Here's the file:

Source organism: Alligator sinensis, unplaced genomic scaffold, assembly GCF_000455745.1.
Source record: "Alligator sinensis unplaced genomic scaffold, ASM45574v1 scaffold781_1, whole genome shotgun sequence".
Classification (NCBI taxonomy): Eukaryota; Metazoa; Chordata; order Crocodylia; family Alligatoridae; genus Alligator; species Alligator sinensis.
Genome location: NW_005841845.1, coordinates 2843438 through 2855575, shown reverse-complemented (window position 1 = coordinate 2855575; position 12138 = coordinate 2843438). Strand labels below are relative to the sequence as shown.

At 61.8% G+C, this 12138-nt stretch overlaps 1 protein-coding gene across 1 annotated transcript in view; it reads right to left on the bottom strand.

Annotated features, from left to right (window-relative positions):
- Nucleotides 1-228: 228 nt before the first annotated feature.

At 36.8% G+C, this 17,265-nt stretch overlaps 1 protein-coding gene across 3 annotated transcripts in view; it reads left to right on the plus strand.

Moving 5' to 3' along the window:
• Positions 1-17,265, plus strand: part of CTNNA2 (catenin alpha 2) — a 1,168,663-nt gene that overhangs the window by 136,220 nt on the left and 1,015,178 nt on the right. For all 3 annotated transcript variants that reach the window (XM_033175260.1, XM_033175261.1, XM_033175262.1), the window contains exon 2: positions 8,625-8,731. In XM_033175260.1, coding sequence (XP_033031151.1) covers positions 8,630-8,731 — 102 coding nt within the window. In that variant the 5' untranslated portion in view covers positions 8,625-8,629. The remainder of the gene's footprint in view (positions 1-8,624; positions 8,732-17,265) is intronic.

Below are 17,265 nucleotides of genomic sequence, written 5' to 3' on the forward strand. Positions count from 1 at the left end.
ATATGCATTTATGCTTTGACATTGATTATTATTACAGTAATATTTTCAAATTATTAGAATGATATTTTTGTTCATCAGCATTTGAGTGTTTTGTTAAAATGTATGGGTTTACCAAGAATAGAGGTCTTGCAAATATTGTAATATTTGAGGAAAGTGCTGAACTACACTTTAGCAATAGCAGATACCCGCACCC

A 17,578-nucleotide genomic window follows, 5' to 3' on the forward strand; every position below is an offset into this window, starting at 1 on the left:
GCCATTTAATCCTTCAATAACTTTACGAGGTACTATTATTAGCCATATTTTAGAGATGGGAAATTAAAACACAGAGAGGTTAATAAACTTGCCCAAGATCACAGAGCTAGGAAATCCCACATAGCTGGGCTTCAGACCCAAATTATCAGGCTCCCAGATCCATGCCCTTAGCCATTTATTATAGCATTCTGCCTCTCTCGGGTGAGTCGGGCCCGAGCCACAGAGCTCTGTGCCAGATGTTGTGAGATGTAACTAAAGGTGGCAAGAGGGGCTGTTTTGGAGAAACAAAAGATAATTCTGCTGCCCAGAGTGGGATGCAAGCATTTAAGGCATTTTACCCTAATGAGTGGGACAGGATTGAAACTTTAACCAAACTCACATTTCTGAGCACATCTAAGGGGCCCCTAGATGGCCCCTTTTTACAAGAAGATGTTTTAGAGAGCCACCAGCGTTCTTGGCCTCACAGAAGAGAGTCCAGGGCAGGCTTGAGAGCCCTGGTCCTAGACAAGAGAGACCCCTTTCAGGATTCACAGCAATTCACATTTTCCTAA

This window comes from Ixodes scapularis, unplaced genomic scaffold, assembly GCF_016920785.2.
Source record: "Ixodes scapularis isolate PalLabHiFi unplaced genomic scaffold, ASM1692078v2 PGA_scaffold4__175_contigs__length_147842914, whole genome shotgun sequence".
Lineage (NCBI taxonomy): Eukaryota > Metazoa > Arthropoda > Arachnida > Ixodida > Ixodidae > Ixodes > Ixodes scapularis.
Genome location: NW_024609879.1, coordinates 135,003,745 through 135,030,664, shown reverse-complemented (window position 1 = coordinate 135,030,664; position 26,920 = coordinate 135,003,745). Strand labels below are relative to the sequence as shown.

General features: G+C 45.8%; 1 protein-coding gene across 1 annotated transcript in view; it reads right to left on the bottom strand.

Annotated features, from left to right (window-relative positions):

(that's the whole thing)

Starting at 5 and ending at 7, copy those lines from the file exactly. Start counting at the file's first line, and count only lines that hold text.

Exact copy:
At 61.8% G+C, this 12138-nt stretch overlaps 1 protein-coding gene across 1 annotated transcript in view; it reads right to left on the bottom strand.

Annotated features, from left to right (window-relative positions):
- Nucleotides 1-228: 228 nt before the first annotated feature.